19th Pacific Basin Nuclear Conference  Vancouver, British Columbia

2014-08-24

Preliminary Comparison of Transport Codes Applied to a Second-Generation PT-SCWR Lattice

Canada-China Conference on Advanced Reactor Development 2014  Niagara Falls, Ontario

2014-04-27

Preliminary Serpent Calculations for a PT-SCWR Lattice

SERPENT User Group Meeting  Berkeley, California

2013-11-06

Preliminary Study of Dynamic Properties of a Th-Pu Pressure-Tube Supercritical Water-Cooled Reactor

The 6th International Symposium on Supercritical Water-Cooled Reactors  Shenzhen, Guangdong, China

2013-03-03

Uncertainties in Kinetics Parameters of Natural-Uranium-Fuelled CANDU Cores Introduced by Lattice Homogenization and Group Condensation

24th Nuclear Simulation Symposium  Ottawa, Ontario

2012-10-14

Research Grants (2)

Improved CANDU-Core Homogenization and Benchmark Models

NSERC Collaborative Research and Development Grant 

2014-04-01

For CANDU reactors to continue to be an important contributor to the Ontario energy supply they have to satisfy ever-increasing economic and safety demands. The broad objective of this work is twofold: to develop a new, more accurate, method for calculating the neutron power distribution in a nuclear reactor by using advanced homogenization methods, and to develop detailed CANDU-specific benchmark problems to test the newly developed method, as well as other methods and codes in current use in the Canadian nuclear industry.

Study of Kinetics Characteristics of a Pressure-Tube Supercritical Water Reactor

NSERC Collaborative Research and Development Grant 

2011-01-01

In order to analyze the safety attributes of the Pressure-Tube, Supercritical Water-Cooled Reactor, and design its control and safety systems, its kinetic characteristics must be assessed. This project is studying the four aspects related to the kinetics of PT-SWCR and aims to contribute to the design and analysis of the PT-SCWR Generation IV advanced reactor concept in Canada.

Courses (5)

Introduction to Nuclear Physics

NUCL 2500U, 2nd Year Undergraduate Course

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Reactor Kinetics

NUCL 3820U, 3rd Year Undergraduate Course

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Medical Imaging

RADI 3200U, 3rd Year Undergraduate Course

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Introduction to Nuclear Concepts for Engineers and Scientists

NUCL 5060U, Graduate Course

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Modelling and Simulation Tools for Reactor Physics

NUCL 5005U, Special Topics, Graduate Course

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Articles (3)

Burnup-Dependent Effect of Lattice-Level Homogenization and Group Condensation on Calculated Kinetics Parameters for CANDU-Type Lattices Nuclear Engineering and Design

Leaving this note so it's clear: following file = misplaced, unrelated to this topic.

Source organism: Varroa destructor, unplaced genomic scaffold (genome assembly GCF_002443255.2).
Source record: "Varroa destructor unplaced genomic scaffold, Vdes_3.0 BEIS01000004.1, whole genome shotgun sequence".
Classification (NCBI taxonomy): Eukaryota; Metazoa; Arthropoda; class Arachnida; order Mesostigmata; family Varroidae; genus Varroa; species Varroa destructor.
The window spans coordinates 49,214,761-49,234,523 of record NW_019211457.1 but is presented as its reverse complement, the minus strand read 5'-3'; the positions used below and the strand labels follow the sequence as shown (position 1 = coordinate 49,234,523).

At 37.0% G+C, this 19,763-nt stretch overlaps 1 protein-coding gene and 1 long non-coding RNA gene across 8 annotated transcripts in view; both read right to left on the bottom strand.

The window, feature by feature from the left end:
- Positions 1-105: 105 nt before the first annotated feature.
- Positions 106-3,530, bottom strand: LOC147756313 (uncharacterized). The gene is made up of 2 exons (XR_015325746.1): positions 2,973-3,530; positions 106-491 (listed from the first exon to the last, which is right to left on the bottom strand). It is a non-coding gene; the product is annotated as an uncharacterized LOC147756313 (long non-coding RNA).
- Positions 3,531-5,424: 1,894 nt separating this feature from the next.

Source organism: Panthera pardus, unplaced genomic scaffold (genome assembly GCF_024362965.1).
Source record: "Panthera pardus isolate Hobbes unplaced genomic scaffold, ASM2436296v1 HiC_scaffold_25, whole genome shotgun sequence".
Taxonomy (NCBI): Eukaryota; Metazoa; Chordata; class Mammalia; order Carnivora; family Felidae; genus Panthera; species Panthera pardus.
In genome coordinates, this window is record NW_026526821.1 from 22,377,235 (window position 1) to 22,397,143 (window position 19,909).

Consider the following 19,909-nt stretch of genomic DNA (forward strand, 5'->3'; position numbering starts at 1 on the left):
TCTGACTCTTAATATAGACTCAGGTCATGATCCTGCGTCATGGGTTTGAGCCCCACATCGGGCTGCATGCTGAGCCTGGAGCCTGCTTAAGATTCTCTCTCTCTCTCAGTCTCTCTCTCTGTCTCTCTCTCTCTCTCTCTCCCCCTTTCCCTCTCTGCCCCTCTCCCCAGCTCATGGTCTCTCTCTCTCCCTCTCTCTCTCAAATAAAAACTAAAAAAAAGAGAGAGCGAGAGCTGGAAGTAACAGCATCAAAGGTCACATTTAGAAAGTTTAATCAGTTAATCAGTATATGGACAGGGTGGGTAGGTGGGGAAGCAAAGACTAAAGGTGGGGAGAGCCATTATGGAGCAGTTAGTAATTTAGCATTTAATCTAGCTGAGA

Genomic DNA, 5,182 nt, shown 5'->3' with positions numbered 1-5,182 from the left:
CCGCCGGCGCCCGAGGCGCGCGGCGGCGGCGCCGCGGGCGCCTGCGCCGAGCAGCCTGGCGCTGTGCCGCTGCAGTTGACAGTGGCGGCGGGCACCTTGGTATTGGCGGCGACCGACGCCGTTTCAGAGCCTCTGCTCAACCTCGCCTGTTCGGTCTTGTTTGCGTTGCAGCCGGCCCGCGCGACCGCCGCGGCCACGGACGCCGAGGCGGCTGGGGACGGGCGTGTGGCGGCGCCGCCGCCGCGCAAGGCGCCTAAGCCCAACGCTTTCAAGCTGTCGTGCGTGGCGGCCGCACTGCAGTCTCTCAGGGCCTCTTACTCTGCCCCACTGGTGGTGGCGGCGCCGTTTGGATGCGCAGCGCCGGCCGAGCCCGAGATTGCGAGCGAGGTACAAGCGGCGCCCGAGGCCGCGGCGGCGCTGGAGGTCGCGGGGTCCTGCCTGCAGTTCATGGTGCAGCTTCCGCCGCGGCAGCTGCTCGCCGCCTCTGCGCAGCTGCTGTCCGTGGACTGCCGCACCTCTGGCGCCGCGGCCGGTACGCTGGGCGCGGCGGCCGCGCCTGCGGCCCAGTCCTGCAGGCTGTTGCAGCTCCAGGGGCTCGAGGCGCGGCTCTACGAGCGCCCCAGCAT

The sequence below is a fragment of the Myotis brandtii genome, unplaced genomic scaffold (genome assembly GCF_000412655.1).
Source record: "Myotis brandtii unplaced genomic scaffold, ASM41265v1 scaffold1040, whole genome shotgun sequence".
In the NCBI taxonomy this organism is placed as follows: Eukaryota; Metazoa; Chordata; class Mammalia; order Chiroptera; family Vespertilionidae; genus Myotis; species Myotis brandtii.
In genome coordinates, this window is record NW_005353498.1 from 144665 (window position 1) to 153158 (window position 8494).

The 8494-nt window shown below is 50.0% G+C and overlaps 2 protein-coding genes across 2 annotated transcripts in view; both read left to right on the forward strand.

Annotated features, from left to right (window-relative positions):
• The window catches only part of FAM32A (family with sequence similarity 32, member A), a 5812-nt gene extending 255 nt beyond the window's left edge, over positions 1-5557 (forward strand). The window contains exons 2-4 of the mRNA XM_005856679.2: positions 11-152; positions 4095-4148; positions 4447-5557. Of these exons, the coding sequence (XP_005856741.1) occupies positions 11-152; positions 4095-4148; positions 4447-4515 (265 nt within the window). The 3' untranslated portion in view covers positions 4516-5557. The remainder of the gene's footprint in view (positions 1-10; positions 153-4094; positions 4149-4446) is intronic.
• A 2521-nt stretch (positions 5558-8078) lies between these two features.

2015-05-01

Modern analysis of nuclear reactor transients uses space-time reactor kinetics methods. In the Canadian nuclear industry, safety analysis calculations use almost exclusively the Improved Quasistatic (IQS) flux factorization method. The IQS method, like all methods based on flux factorization, relies on calculating effective point kinetics parameters, which dominate the time behavior of the flux, using adjoint-weighted integrals. The accuracy of the adjoint representation influences the accuracy of the effective kinetics parameters. Routine full core calculations are not performed using detailed models and transport theory, but rather using a cell-homogenized model and two-group diffusion theory. This work evaluates the effect of homogenization and group condensation at different burnups, for three fuel types: natural-uranium (NU) fuel, low-void reactivity (LVR) fuel and Advanced CANDU Reactor (ACR) fuel.

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Moderator Displacers for Reducing Coolant Void Reactivity in CANDU Reactors: A Scoping Study Nuclear Technology

2016-10-13

When the coolant is voided in the lattice of a Canada deuterium uranium (CANDU) reactor, the net reactivity change is positive, due primarily to the fact that the coolant and moderator are separated and the coolant volume is much smaller than the moderator volume. The modest loss in moderation occurring when coolant is lost is not sufficient to offset the positive reactivity contributions of increased fast fission rate and reduced epithermal absorption. A way to achieve a negative net reactivity effect on coolant voiding is to increase the importance of moderation in the coolant by decreasing the moderator-to-coolant volume ratio. This work proposes reducing the moderator-to-coolant volume ratio in existing CANDU reactors by packing the moderator with displacers in the shape of hollow spheres in a close-packed pattern.

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Effect of Lattice-Level Homogenization and Group Condensation on Calculated Kinetics Parameters of a Natural-Uranium-Fueled Equilibrium CANDU Core Nuclear Science and Engineering

2013-10-01

Modern analysis of nuclear reactor transients uses space-time reactor kinetics methods. In the Canadian nuclear industry, safety analysis calculations use almost exclusively the improved quasi-static (IQS) flux factorization method. The IQS method, like all methods based on flux factorization, relies on calculating effective point-kinetics parameters, which dominate the time behavior of the flux, using adjoint-weighted integrals. The accuracy of the adjoint representation influences the accuracy of the effective kinetics parameters. Routine full-core calculations are not performed using detailed models and transport theory, but rather using a cell-homogenized model and two-group diffusion theory. This work evaluates the effect of homogenization and group condensation on the calculated effective kinetics parameters of an equilibrium CANDU core.